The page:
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 (mĕt′ə-sō′mə-tĭz′əm) also met·a·so·ma·to·sis (-sō′mə-tō′sĭs)
The process by which the chemical composition of a rock is changed by interaction with fluids; replacement of one mineral by another without melting.

met′a·so·mat′ic (-măt′ĭk) adj.
met′a·so·mat′i·cal·ly adv.
American Heritage® Dictionary of the English Language, Fifth Edition. Copyright © 2016 by Houghton Mifflin Harcourt Publishing Company. Published by Houghton Mifflin Harcourt Publishing Company. All rights reserved.


(ˌmɛtəˈsəʊməˌtɪzəm) or


(Geological Science) change in the composition of a rock or mineral by the addition or replacement of chemicals
[C19: from New Latin; see meta-, somato-]
Collins English Dictionary – Complete and Unabridged, 12th Edition 2014 © HarperCollins Publishers 1991, 1994, 1998, 2000, 2003, 2006, 2007, 2009, 2011, 2014


(ˌmɛt əˈsoʊ məˌtɪz əm)

also met•a•so•ma•to•sis

(-ˌsoʊ məˈtoʊ sɪs)

the series of metamorphic processes whereby chemical changes occur in minerals or rocks as a result of the introduction of material, often in hot aqueous solutions, from external sources.
met`a•so•mat′ic (-ˈmæt ɪk) adj.
Random House Kernerman Webster's College Dictionary, © 2010 K Dictionaries Ltd. Copyright 2005, 1997, 1991 by Random House, Inc. All rights reserved.


the process of chemical change in rocks or other mineral masses that results in the formation of new rocks or minerals. Also metasomatosis.
See also: Geology
-Ologies & -Isms. Copyright 2008 The Gale Group, Inc. All rights reserved.
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References in periodicals archive ?
It is produced by dynamo thermal metamorphism and metasomatism, which occur in the zones where tectonic plates are subducted, changing rocks by heat and pressure, with influx of fluids but without melting.
Gresens, R.L.: 1967, Composition-volume relationships of metasomatism. Chemical Geology, 2, 47-55.
In many geological processes, Y/Ho, Zr/Hf, and Nb/Ta ratios are stable in one hydrothermal system; however, when the system is disturbed by hydrothermal activities or metasomatism, these element pairs will change significantly, and are presented as a large variation range among different samples (Bau et al., 1995; Yaxley et al., 1998).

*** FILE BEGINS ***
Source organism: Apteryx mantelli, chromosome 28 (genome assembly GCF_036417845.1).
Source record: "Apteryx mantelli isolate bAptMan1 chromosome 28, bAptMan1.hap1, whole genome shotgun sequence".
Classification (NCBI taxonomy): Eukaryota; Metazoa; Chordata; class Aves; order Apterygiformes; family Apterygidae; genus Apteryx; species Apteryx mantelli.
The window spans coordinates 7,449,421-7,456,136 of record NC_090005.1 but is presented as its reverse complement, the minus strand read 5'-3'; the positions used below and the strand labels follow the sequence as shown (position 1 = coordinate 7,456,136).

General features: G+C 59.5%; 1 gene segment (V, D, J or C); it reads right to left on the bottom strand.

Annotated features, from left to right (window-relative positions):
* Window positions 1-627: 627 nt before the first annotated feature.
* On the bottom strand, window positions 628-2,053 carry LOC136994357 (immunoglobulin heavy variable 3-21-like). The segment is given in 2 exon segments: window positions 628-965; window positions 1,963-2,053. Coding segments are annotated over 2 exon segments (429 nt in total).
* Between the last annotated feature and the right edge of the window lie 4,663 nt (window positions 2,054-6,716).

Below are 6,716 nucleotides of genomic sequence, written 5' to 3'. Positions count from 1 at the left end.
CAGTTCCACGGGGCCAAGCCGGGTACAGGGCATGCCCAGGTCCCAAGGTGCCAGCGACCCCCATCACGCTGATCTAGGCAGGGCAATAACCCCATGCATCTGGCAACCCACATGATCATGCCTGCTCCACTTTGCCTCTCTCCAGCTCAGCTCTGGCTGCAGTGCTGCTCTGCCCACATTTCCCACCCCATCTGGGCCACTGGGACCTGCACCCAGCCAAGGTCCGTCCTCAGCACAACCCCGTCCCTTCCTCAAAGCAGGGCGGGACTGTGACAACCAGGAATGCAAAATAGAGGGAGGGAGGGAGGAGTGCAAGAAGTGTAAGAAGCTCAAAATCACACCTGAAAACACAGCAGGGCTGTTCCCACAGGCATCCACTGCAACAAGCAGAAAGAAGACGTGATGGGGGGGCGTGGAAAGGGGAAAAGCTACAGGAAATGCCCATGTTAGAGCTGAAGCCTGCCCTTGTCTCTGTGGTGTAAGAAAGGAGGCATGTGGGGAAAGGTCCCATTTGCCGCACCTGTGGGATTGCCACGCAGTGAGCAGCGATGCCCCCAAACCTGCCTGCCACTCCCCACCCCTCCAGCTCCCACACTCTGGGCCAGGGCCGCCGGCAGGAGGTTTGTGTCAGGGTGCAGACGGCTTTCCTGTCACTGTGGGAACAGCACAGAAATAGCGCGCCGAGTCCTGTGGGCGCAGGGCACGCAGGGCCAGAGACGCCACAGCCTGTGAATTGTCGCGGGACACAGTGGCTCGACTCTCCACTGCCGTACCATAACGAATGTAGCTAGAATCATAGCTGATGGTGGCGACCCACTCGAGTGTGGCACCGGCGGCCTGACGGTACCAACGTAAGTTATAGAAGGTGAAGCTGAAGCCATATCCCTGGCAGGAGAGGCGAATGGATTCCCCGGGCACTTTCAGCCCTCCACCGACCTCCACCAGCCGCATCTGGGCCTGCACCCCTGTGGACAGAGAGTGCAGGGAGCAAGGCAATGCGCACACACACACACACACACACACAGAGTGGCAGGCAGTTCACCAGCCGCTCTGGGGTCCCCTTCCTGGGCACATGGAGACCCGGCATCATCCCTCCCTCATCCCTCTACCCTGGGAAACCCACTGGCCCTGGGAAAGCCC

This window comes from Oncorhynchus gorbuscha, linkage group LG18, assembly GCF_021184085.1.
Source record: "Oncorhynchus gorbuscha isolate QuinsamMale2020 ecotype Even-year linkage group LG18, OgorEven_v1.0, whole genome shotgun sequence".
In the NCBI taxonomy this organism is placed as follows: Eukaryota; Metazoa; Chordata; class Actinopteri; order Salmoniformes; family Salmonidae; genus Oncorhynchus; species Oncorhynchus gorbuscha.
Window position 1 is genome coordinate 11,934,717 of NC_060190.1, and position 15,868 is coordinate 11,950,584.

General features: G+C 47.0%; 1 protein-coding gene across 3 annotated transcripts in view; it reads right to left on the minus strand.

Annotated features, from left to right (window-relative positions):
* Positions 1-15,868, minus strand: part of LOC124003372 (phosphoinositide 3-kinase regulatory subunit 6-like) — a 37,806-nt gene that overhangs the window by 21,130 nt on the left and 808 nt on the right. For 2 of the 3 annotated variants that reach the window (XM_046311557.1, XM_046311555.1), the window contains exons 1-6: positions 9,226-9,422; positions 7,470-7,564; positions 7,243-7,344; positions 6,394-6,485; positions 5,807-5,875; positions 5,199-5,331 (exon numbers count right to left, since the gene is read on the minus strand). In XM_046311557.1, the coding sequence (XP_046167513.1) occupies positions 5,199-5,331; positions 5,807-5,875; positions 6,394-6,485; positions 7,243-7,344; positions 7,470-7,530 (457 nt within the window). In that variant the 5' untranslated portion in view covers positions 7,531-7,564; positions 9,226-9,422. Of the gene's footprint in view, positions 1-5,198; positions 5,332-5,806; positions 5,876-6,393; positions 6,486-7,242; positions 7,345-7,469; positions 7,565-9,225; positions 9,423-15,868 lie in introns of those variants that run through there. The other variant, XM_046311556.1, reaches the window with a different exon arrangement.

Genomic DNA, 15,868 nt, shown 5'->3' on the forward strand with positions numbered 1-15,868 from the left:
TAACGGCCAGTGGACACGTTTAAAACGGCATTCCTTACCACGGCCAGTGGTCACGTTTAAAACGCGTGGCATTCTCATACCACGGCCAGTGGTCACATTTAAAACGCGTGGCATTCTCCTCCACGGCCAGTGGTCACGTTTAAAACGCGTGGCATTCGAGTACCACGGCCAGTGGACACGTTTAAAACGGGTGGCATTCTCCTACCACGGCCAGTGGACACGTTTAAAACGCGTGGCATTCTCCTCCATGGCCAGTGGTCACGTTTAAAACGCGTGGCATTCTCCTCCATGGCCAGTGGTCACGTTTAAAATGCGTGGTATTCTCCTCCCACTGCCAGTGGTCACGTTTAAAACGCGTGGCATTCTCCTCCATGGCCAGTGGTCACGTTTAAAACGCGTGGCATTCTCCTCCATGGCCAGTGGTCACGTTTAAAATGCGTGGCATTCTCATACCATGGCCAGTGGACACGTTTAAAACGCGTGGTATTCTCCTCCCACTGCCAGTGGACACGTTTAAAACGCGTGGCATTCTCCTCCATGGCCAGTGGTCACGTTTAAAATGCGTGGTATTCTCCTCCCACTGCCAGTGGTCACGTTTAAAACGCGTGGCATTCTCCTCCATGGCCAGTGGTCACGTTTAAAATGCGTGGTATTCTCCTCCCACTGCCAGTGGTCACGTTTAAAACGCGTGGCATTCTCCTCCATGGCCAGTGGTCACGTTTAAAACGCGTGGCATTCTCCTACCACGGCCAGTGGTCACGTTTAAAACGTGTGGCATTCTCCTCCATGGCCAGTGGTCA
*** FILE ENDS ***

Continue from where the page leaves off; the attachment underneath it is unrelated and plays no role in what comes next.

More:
It was corroborated by the study of Pirajno [25] who found that the hydrothermal alteration might generate argillic and result in the formation of clay minerals because of the increase in [H.sup.+] activities during the alteration sequence of the metasomatism process in which the mineral exchange occurred between the altered rocks and the ions carried by water [26].
Since crystals record changes occurring in the environment in which they grow (e.g., [7,11-15]), isotopic investigations at grain and subgrain scales on rock-forming minerals provide information on mineral-whole rock equilibria that constrain the magmatic processes occurring during magma evolution (e.g., mixing, mingling, crystals recycling, crustal contamination, or metasomatism).
The whole rock geochemistry records fluid mobilization and chemical transport, which supports a close relationship between metasomatism and mineral deposition.
The rocks of Gabal El-Rubshi are highly susceptible to alteration into talc carbonate rocks as a result of CO2 metasomatism [6].
( The study , published in the latest edition of the journal Earth and Planetary Science Letters, calls this mechanism of deposition of silicate minerals "aerial metasomatism."
The mineral compositions included boulder clay, single-crystal quartz, metaquartzite, and flint, among which metaquartzite and flint were the primary components; calcium metasomatism was part of the metaquartzite.
Tang, "Iron isotope variations in spinel peridotite xenoliths from North China Craton: Implications for mantle metasomatism," Contributions to Mineralogy and Petrology, vol.
Unraveling the effects of potassium metasomatism in sedimentary rocks and paleosols, with implications for paleo weathering conditions and provenance.